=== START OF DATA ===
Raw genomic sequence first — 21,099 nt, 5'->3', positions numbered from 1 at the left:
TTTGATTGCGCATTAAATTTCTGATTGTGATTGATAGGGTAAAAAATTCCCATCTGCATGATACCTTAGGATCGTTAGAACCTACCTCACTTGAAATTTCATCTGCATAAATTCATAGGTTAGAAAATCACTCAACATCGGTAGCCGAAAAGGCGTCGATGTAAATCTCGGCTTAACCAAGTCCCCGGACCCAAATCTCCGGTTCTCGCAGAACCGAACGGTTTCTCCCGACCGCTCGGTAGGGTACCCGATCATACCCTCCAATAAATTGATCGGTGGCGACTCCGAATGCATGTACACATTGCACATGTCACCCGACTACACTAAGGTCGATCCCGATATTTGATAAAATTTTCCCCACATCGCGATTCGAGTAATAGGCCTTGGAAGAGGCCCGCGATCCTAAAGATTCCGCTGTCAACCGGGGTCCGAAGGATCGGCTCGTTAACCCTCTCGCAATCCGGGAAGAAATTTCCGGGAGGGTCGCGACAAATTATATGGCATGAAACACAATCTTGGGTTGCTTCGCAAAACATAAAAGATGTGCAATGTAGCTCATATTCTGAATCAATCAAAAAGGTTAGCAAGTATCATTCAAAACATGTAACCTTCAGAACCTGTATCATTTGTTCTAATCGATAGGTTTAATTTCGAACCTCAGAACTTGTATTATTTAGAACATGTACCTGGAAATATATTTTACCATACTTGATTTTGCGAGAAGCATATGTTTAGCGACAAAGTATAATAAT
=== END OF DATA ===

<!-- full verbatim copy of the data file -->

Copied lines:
Raw genomic sequence first — 21,099 nt, 5'->3', positions numbered from 1 at the left:
TTTGATTGCGCATTAAATTTCTGATTGTGATTGATAGGGTAAAAAATTCCCATCTGCATGATACCTTAGGATCGTTAGAACCTACCTCACTTGAAATTTCATCTGCATAAATTCATAGGTTAGAAAATCACTCAACATCGGTAGCCGAAAAGGCGTCGATGTAAATCTCGGCTTAACCAAGTCCCCGGACCCAAATCTCCGGTTCTCGCAGAACCGAACGGTTTCTCCCGACCGCTCGGTAGGGTACCCGATCATACCCTCCAATAAATTGATCGGTGGCGACTCCGAATGCATGTACACATTGCACATGTCACCCGACTACACTAAGGTCGATCCCGATATTTGATAAAATTTTCCCCACATCGCGATTCGAGTAATAGGCCTTGGAAGAGGCCCGCGATCCTAAAGATTCCGCTGTCAACCGGGGTCCGAAGGATCGGCTCGTTAACCCTCTCGCAATCCGGGAAGAAATTTCCGGGAGGGTCGCGACAAATTATATGGCATGAAACACAATCTTGGGTTGCTTCGCAAAACATAAAAGATGTGCAATGTAGCTCATATTCTGAATCAATCAAAAAGGTTAGCAAGTATCATTCAAAACATGTAACCTTCAGAACCTGTATCATTTGTTCTAATCGATAGGTTTAATTTCGAACCTCAGAACTTGTATTATTTAGAACATGTACCTGGAAATATATTTTACCATACTTGATTTTGCGAGAAGCATATGTTTAGCGACAAAGTATAATAAT